Amazon is a company that is absolutely customer obsessed — from the top-down. It’s been able to build a culture with the customer at the center, because its processes, technology, and the general worldview of its employees are centered right on the customer.
The Amazon.com Core Values
The Amazon Core Values, for example, are not just a list of rote phrases the people forget after they are tacked-up on the wall: they are hard-core in every Amazonian. Specifically, the Amazon Core Values are:
- Customer Obsession: We start with the customer and work backwards.
- Innovation: If you don’t listen to your customers you will fail. But if you only listen to your customers you will also fail.
- Bias for Action: We live in a time of unheralded revolution and insurmountable opportunity – provided we make every minute count.
- Ownership: Ownership matters when you’re building a great company. Owners think long-term, plead passionately for their projects and ideas, and are empowered to respectfully challenge decisions.
- High Hiring Bar: When making a hiring decision we ask ourselves: “Will I admire this person? Will I learn from this person? Is this person a superstar?”
- Frugality: We spend money on things that really matter and believe that frugality breeds resourcefulness, self-sufficiency, and invention!
How do the core values weave their way into how people work at Amazon? One example is Ownership. Ownership is manifested in the way Amazon compensates its people. Restricted Stock Units (RSU) are a big part of the annual bonus and merit increases. And, because of the strong services and store-focused nature of the Amazon business, each store that is launched has a business owner, or general manager who owns the P&L for that store — so, that entire team has P&L responsibility with their compensation tied to the P&L — indeed, true ownership is manifested when your livelihood depends on the success of your project or initiative or, in Amazon’s case, the store.
Amazon.com Product Development Process
Here’s another example: the product development process at Amazon is centered on the customer. Amazon follows a process called “Working Backwards”, which means that the first deliverables created are the documents at launch, then work backwards towards the items closer to the implementation. Defining a product this way adds clarity and simplicity — you know at the front-end what the customer can expect, and working backwards allows the team to build it. Here are the general steps followed in this process:
- Start by writing the Press Release. Nail it. The press release describes in a simple way what the product does and why it exists – what are the features and benefits. It needs to be very clear and to the point. Writing a press release up front clarifies how the world will see the product – not just how we think about it internally.
- Write a Frequently Asked Questions document. Here’s where we add meat to the skeleton provided by the press release. It includes questions that came up when we wrote the press release. You would include questions that other folks asked when you shared the press release and you include questions that define what the product is good for. You put yourself in the shoes of someone using the product and consider all the questions you would have.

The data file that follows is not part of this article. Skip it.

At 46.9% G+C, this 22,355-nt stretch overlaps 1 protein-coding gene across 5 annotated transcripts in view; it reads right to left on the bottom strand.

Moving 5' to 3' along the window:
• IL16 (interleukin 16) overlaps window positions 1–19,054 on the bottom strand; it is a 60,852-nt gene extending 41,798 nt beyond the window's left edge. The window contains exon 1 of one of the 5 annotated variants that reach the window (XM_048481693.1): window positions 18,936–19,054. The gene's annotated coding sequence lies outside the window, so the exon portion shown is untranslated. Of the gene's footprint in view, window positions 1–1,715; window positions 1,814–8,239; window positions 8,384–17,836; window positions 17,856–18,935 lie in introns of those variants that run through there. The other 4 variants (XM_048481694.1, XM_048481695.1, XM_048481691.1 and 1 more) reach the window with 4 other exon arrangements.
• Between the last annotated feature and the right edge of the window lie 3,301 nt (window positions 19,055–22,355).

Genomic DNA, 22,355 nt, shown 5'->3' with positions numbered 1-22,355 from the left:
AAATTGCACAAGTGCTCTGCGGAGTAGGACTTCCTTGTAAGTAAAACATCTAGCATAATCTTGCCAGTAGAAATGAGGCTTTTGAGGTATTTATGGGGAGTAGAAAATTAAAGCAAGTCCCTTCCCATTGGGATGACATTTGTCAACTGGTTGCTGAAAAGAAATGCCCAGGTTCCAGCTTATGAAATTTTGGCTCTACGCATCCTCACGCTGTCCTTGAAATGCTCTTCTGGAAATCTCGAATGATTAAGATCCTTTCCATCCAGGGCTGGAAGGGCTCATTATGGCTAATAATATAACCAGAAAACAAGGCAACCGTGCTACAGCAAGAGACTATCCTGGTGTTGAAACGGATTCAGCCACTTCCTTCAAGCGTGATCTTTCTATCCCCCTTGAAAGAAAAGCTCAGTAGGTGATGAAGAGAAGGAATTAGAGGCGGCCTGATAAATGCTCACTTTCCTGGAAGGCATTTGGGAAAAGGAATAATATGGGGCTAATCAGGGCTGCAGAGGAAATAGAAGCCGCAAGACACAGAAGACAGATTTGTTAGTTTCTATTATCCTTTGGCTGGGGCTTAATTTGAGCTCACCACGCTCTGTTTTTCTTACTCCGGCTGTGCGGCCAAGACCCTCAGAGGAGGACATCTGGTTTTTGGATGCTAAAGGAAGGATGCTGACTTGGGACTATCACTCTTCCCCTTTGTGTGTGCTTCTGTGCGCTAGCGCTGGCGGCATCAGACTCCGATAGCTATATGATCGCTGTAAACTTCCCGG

- Define the customer experience. Describe in precise detail the customer experience for the different things a customer might do with the product. For products with a user interface, we would build mock ups of each screen that the customer uses. For web services, we write use cases, including code snippets, which describe ways you can imagine people using the product. The goal here is to tell stories of how a customer is solving their problems using the product.
- Write the User Manual. The user manual is what a customer will use to really find out about what the product is and how they will use it. The user manual typically has three sections, concepts, how-to, and reference, which between them tell the customer everything they need to know to use the product. For products with more than one kind of user, we write more than one user manual.
Following this process reduced so much “front-end” time — that is, the cycle time from concept-to-delivery (brainstorming, discussions, and arguments) was significantly reduced because the team and peripheral stakeholders agreed earlier rather than later on what the product would look like in the end. Moreover, because of the bias-for-action core value, people naturally want to produce, rather than have long, drawn-out discussions: at the end, people want working code, manifested in a store that is launched and adding value to the top-line.
This process places the customer at the center, and drives simplicity and clarity throughout the process. Start with the customer, and work backwards — is a very effective process that works well and places the customer in her rightful place.